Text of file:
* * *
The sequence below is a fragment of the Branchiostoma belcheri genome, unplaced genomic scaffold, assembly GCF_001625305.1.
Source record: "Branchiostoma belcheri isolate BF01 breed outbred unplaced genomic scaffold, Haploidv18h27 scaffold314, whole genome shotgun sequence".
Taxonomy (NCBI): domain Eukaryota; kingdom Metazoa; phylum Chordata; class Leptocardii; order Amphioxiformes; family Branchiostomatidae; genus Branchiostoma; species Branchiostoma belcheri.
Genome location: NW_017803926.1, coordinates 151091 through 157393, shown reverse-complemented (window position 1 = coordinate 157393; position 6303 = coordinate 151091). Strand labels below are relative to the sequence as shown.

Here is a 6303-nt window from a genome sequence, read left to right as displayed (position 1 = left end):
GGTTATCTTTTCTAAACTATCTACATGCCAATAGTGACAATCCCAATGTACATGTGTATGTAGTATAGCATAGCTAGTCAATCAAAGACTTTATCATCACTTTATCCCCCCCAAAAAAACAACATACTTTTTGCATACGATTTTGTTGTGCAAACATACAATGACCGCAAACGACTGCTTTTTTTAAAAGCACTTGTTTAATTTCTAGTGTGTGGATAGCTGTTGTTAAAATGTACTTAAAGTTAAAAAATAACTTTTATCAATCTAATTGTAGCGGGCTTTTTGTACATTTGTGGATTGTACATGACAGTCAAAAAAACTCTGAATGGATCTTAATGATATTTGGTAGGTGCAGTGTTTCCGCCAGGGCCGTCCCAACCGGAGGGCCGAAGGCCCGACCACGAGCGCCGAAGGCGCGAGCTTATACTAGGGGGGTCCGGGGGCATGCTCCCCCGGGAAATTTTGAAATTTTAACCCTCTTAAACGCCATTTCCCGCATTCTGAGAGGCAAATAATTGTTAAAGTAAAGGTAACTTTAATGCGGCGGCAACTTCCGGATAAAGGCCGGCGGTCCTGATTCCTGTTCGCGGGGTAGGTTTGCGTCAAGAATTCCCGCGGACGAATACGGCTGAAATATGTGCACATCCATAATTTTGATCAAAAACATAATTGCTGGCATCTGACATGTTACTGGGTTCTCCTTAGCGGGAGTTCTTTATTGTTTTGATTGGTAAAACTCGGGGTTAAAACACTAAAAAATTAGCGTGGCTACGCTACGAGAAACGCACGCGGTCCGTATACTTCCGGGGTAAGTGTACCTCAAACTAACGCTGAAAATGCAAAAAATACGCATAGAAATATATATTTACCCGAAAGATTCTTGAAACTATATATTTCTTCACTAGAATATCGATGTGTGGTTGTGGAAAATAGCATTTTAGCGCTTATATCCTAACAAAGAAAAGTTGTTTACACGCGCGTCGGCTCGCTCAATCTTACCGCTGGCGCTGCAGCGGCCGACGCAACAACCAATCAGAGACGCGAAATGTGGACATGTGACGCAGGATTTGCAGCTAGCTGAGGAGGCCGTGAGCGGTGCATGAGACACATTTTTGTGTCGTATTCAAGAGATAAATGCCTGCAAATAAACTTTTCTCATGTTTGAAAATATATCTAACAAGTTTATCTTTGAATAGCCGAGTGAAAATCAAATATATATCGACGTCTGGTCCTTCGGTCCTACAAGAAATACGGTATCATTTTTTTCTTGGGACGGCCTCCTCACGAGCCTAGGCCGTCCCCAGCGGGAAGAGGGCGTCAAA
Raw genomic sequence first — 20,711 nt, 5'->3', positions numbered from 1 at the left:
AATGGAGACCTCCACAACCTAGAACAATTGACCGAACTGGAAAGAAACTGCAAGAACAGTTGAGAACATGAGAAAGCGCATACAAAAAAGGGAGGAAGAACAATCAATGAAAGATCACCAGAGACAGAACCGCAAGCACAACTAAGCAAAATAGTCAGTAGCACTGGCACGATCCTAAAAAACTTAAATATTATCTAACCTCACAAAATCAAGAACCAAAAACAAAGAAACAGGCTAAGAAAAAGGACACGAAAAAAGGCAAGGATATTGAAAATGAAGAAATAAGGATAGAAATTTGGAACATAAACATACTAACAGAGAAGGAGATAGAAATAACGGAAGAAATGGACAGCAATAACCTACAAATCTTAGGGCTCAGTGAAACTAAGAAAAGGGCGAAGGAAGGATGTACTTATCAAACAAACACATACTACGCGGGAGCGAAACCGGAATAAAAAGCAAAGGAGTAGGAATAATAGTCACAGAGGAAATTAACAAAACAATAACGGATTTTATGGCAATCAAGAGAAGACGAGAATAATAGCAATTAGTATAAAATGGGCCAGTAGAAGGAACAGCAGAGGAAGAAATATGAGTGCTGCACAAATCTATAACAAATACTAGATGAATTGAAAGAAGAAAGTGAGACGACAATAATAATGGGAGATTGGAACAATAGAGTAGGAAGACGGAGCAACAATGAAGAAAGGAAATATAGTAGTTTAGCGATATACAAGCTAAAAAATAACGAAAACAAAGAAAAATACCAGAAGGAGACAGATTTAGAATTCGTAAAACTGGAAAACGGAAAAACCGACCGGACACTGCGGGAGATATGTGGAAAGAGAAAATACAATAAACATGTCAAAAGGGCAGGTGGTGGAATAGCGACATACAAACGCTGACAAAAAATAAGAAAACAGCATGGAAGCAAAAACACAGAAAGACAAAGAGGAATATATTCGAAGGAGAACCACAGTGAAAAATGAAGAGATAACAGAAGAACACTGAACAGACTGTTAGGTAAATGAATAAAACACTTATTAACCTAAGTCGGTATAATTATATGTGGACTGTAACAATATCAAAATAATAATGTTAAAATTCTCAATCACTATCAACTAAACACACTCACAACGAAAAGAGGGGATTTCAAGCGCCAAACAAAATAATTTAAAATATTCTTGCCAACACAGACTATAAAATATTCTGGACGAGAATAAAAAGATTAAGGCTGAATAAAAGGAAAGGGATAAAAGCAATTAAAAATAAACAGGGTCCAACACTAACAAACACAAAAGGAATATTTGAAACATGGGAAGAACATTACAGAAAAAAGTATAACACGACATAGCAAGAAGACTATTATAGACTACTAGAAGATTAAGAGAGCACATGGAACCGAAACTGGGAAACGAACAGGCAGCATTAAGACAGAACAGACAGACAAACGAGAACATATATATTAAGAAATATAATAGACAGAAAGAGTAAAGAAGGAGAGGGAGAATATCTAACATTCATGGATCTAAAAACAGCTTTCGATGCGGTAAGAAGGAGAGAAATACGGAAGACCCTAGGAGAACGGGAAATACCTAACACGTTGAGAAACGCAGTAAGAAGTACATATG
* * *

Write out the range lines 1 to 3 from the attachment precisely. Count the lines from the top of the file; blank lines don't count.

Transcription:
The sequence below is a fragment of the Branchiostoma belcheri genome, unplaced genomic scaffold, assembly GCF_001625305.1.
Source record: "Branchiostoma belcheri isolate BF01 breed outbred unplaced genomic scaffold, Haploidv18h27 scaffold314, whole genome shotgun sequence".
Taxonomy (NCBI): domain Eukaryota; kingdom Metazoa; phylum Chordata; class Leptocardii; order Amphioxiformes; family Branchiostomatidae; genus Branchiostoma; species Branchiostoma belcheri.